While the reasoning of the Court of Appeal provoked strong opinions on the extent to which
people can and should be able to give consent to the risk of HIV infection,19 there is a clear consensus that this issue does not lend itself to a simple solution. Most of the cases to date have involved an accused who knew of his or her HIV status and nonetheless engaged in unprotected sex. All of these cases assumed that a HIV person knew the risks associated with unprotected sex but the Supreme Court of South Australia was recently faced with a novel situation in which that key assumption was challenged.

In R v Parenzee,20 the defendant appealed three convictions of conduct endangering life. The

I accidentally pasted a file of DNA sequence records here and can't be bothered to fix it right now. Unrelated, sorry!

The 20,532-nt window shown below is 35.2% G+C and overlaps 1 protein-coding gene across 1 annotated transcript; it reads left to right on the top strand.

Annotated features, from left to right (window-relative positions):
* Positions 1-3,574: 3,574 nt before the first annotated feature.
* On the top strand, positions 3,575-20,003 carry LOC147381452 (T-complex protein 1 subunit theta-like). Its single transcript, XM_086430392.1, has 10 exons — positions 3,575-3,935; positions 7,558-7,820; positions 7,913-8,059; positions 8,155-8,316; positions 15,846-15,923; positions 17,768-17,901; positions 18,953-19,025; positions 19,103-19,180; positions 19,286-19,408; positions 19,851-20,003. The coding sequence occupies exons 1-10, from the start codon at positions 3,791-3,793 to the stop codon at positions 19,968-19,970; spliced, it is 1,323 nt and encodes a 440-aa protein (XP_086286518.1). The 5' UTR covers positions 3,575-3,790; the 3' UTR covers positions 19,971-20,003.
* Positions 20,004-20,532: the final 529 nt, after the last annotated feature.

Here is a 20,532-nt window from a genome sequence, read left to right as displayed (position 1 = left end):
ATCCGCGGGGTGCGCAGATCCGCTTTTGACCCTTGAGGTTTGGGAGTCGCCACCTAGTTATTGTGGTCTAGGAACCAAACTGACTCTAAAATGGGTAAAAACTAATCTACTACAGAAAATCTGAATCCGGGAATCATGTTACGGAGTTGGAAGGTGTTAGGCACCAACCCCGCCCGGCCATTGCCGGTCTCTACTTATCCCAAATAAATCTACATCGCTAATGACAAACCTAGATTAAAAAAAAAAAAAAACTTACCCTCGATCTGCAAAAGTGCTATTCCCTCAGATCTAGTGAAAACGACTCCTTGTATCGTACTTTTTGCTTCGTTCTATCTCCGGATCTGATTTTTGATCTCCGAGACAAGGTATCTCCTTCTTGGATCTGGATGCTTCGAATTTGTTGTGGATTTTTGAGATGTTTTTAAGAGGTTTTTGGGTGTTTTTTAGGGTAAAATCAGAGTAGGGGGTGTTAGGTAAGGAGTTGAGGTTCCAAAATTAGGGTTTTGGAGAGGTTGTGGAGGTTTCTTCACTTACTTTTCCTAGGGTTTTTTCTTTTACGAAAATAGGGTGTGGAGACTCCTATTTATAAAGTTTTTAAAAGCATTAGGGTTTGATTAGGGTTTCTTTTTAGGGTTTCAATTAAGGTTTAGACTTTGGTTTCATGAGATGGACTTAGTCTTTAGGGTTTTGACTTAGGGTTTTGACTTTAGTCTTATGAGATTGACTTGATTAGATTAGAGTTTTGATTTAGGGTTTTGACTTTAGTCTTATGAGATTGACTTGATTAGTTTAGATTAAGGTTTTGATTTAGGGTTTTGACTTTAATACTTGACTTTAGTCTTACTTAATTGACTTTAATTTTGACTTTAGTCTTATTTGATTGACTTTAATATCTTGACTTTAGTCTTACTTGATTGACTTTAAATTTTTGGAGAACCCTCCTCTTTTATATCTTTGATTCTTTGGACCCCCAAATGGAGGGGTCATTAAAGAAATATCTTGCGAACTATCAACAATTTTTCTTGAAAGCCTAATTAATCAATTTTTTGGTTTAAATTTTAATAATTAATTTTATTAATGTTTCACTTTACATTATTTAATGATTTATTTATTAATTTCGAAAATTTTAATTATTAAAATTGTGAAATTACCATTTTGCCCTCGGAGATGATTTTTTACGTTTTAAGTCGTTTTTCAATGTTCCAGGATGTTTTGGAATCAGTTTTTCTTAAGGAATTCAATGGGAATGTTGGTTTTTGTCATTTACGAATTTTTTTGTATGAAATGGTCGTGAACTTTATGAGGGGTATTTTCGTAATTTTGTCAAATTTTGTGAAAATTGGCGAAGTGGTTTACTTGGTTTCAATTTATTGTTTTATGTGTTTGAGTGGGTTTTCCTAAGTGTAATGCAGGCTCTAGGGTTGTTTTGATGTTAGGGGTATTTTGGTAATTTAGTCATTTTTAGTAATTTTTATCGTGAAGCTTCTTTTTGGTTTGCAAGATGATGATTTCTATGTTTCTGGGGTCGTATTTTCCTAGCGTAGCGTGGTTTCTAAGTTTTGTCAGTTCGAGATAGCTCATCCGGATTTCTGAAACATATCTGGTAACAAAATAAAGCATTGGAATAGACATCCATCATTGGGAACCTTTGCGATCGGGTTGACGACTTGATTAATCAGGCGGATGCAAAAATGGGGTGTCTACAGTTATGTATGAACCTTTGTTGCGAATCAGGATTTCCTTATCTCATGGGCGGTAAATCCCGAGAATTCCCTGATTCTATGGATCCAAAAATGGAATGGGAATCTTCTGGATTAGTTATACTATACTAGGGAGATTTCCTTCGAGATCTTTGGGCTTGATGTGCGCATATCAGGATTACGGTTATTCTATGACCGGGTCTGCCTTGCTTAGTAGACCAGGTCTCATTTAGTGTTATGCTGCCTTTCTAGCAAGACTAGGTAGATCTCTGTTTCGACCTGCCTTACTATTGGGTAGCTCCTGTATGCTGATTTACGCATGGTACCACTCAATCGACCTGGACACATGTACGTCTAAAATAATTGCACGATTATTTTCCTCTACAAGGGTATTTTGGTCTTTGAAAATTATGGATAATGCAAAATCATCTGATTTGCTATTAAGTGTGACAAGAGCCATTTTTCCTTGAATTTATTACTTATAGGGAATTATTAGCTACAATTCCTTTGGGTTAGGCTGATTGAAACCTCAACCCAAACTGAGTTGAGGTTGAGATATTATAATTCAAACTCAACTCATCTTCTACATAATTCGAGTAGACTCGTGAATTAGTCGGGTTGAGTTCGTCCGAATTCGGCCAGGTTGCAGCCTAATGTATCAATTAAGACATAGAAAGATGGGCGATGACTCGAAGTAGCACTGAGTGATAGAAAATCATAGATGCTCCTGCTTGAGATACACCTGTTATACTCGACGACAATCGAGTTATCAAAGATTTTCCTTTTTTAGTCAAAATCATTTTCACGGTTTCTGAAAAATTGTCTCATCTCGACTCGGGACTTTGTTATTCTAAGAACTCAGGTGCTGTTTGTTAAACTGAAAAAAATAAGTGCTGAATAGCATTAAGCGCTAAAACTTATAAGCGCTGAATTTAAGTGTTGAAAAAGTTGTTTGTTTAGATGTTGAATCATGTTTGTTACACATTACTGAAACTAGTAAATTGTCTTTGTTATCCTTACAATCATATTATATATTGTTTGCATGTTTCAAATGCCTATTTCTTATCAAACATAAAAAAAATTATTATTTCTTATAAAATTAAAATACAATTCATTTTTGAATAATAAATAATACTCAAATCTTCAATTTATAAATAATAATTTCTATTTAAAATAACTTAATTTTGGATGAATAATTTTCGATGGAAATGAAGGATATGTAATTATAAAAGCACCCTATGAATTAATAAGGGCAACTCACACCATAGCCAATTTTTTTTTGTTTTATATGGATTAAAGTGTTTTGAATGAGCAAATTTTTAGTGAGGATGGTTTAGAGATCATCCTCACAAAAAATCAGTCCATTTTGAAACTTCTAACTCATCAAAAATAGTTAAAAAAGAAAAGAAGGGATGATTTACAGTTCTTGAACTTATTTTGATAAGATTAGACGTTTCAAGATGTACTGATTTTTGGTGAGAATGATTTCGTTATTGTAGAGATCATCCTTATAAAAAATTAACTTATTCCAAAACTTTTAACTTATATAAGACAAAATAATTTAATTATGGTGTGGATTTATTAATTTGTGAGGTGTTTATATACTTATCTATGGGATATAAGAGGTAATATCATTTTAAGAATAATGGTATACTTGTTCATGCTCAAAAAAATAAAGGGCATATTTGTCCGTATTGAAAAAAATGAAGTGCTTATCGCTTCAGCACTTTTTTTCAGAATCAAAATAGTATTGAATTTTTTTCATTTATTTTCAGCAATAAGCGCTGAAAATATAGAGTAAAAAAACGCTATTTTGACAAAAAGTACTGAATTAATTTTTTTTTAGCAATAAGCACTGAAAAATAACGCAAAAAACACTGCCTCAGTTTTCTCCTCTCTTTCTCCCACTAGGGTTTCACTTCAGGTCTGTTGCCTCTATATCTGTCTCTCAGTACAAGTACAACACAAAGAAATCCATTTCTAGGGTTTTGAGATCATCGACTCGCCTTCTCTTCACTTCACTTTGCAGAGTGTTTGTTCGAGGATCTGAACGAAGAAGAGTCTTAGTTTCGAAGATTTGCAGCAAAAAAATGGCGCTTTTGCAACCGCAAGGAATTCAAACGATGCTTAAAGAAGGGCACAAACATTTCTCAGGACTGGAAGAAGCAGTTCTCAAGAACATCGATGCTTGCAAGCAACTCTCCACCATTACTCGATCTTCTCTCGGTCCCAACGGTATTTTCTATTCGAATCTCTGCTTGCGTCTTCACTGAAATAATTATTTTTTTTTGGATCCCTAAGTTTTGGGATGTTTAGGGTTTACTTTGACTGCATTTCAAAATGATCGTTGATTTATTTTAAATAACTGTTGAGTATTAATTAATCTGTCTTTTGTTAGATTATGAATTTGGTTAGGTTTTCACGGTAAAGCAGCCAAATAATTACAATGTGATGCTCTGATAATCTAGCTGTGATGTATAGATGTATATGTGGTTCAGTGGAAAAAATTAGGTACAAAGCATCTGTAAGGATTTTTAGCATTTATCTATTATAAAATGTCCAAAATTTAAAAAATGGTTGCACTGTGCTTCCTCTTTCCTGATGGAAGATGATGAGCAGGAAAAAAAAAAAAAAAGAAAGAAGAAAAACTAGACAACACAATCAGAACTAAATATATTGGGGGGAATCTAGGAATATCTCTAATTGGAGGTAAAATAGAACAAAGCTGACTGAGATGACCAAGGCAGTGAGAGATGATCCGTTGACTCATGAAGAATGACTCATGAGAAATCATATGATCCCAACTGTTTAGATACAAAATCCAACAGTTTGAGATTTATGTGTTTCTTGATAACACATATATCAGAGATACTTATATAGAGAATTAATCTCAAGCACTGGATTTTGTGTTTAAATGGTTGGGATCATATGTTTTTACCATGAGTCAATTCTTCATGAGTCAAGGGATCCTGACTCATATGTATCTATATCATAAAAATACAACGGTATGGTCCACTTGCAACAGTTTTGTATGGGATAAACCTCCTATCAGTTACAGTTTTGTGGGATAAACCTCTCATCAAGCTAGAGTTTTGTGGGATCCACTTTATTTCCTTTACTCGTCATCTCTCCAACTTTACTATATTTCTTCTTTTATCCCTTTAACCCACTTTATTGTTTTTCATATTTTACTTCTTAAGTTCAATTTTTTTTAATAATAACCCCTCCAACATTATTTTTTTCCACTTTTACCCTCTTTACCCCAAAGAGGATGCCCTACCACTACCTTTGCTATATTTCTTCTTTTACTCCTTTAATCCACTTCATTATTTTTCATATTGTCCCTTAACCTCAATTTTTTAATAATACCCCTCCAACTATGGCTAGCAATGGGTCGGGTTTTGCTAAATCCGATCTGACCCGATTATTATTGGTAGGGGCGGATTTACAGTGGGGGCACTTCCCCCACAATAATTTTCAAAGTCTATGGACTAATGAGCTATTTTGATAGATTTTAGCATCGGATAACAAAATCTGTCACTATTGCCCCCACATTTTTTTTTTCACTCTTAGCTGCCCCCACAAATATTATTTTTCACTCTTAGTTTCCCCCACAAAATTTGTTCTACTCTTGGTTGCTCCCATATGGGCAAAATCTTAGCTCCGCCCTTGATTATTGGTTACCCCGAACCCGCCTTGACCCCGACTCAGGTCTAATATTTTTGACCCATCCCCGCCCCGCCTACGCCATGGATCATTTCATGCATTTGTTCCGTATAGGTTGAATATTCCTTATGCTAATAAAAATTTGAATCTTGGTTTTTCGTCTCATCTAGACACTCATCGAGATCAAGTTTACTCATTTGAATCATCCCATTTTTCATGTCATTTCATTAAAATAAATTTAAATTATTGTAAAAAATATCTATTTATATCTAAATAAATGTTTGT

defendant was HIV positive and had unprotected sex with three women. The prosecution focused on the defendant’s knowledge of his condition and led evidence that he knew of his HIV status and had been advised of the risks associated with unprotected sex. That evidence provided a strong foundation for a prosecution argument that the defendant knew his actions were likely to endanger the lives of his partners and that he was recklessly indifferent to this danger. The defendant’s appeal sought to completely undercut the basis of the prosecution by essentially denying the existence and effect of HIV. It was argued that existence of HIV had not been clearly proven, that the tests used to diagnose HIV infection were unreliable, and that there was no clear evidence that HIV killed CD4 cells (these are key cells associated with a healthy immune system). It was also argued that, even if HIV existed, there was no clear proof that it was sexually transmitted. An alternative to this latter argument was that, even if did HIV exist, the risk of transmission by sexual activity was extremely low. Although